Compassion focused therapy, the other CFT, is also a psychotherapy designed to help people become compassionate towards themselves and others. The theory behind this are understanding three main “drives”: the threat and self-protection system, the drive and excitement system, and the contentment and social safeness system. When these are under-developed, or out of balance, unhelpful behaviours and unhappiness occur. CFT aims to help people bring the three systems into balance. Given that many of the people who experience persistent pain have also experienced early childhood trauma, and concurrently endure stigma and punitive responses from those around them because of their pain, CFT offers some strategies to help effect change on an unsettled and fearful system. CFT uses self appreciation, gratitude, savouring, as well as mindfulness (non-judgemental awareness), and compassion-focused imagery to help soothe the system (Penlington, 2019; Purdie & Morley, 2016).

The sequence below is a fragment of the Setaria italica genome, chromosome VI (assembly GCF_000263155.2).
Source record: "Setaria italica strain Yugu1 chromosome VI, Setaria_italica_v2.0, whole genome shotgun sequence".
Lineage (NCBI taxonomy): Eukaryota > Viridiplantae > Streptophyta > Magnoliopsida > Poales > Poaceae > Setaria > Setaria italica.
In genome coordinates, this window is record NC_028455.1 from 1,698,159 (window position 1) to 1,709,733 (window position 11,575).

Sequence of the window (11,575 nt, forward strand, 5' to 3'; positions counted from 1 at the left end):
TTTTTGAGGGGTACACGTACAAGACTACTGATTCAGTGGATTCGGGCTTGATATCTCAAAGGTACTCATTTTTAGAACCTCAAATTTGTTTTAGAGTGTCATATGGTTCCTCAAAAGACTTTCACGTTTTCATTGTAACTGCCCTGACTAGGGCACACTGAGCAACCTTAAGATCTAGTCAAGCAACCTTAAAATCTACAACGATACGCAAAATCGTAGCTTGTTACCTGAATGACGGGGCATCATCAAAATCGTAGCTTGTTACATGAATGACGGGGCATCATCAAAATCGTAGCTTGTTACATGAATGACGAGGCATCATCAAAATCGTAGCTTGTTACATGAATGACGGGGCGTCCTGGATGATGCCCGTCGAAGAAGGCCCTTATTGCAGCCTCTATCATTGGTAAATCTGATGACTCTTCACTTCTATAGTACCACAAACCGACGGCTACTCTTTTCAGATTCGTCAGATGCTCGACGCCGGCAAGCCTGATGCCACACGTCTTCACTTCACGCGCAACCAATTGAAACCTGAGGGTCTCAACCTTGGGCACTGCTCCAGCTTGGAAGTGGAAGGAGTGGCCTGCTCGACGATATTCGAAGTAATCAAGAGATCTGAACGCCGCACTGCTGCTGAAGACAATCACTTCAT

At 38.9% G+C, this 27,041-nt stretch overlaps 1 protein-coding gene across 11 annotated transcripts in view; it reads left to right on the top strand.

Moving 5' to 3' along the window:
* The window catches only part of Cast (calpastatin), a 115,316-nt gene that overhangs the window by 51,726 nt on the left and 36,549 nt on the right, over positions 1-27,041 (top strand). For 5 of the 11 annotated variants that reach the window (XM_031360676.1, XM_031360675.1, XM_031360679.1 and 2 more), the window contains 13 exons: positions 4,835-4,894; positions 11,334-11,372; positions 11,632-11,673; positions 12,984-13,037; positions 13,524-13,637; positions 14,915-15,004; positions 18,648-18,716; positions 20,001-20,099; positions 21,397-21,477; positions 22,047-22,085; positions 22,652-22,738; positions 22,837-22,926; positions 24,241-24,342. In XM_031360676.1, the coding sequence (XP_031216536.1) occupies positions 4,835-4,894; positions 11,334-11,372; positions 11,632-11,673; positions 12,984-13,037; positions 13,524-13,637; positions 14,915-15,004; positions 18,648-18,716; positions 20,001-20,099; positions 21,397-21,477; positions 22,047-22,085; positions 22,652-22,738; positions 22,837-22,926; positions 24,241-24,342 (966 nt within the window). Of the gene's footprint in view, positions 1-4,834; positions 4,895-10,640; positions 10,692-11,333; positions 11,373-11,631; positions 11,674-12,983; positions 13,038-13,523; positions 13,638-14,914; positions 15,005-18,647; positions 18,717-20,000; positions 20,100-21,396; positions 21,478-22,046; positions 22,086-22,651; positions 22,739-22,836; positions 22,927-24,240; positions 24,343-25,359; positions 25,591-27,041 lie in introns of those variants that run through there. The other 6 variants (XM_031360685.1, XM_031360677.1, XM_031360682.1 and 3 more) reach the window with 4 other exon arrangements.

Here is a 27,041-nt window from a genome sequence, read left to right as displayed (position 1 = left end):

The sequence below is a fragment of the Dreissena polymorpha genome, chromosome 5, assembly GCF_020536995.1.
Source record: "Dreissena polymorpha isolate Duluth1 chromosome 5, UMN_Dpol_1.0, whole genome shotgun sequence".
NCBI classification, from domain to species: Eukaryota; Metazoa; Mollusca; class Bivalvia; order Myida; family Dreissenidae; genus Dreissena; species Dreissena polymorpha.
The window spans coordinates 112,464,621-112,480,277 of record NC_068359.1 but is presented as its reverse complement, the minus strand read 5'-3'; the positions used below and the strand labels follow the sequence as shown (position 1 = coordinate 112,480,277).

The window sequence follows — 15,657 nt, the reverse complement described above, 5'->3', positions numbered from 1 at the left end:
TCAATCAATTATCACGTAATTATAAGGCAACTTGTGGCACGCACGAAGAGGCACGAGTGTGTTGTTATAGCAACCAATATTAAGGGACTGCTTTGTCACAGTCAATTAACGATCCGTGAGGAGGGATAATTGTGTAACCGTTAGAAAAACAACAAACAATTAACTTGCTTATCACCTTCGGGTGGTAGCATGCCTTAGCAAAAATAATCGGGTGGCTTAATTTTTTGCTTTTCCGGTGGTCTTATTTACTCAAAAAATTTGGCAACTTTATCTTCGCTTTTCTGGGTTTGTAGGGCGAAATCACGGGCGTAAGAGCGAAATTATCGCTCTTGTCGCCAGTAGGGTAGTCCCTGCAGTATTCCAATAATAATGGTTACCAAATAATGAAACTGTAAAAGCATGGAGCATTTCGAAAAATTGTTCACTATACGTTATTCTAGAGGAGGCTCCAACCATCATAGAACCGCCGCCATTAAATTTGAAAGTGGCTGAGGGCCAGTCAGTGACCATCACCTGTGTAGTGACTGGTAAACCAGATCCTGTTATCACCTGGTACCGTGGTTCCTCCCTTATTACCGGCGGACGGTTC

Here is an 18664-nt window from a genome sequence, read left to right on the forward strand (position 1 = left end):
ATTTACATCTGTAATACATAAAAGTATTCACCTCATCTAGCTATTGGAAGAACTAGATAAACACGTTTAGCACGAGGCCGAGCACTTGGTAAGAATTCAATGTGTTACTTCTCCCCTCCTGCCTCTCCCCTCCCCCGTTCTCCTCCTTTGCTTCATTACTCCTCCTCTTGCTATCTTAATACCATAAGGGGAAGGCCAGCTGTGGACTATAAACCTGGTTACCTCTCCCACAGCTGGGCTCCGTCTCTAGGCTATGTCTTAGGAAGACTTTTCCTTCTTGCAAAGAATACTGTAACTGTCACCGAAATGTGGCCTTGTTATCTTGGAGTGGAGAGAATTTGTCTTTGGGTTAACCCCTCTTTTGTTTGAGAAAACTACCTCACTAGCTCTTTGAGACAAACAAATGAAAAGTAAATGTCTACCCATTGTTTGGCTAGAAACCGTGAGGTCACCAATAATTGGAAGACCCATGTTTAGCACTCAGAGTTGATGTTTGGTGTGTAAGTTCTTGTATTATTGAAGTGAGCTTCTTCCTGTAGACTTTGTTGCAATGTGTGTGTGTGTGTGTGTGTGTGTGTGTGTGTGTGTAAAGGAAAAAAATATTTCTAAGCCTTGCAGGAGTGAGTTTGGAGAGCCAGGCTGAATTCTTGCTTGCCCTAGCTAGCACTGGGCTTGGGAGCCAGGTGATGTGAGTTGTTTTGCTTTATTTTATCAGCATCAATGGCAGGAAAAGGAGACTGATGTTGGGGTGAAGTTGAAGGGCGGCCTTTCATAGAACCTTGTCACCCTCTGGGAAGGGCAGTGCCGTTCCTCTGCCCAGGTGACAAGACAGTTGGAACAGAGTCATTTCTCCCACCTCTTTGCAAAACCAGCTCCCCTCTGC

Along with these TLAs, you can also find many others. I think for each approach, understanding the theory behind them is crucial. While some of these approaches appear very “psychological”, whenever we begin unpacking them, we can start to see how most of what we offer in physical or occupational therapeutic approaches require us to draw on them.

Skills like guided discovery, motivational interviewing, goal-setting, values clarification, graded activity, helping people experience difference in their own lives, soothe their own body, become more comfortable with a sense of self that has to grapple with pain – unless we’re knocking our patients unconscious, we’re going to be using these so-called “psychological” skills.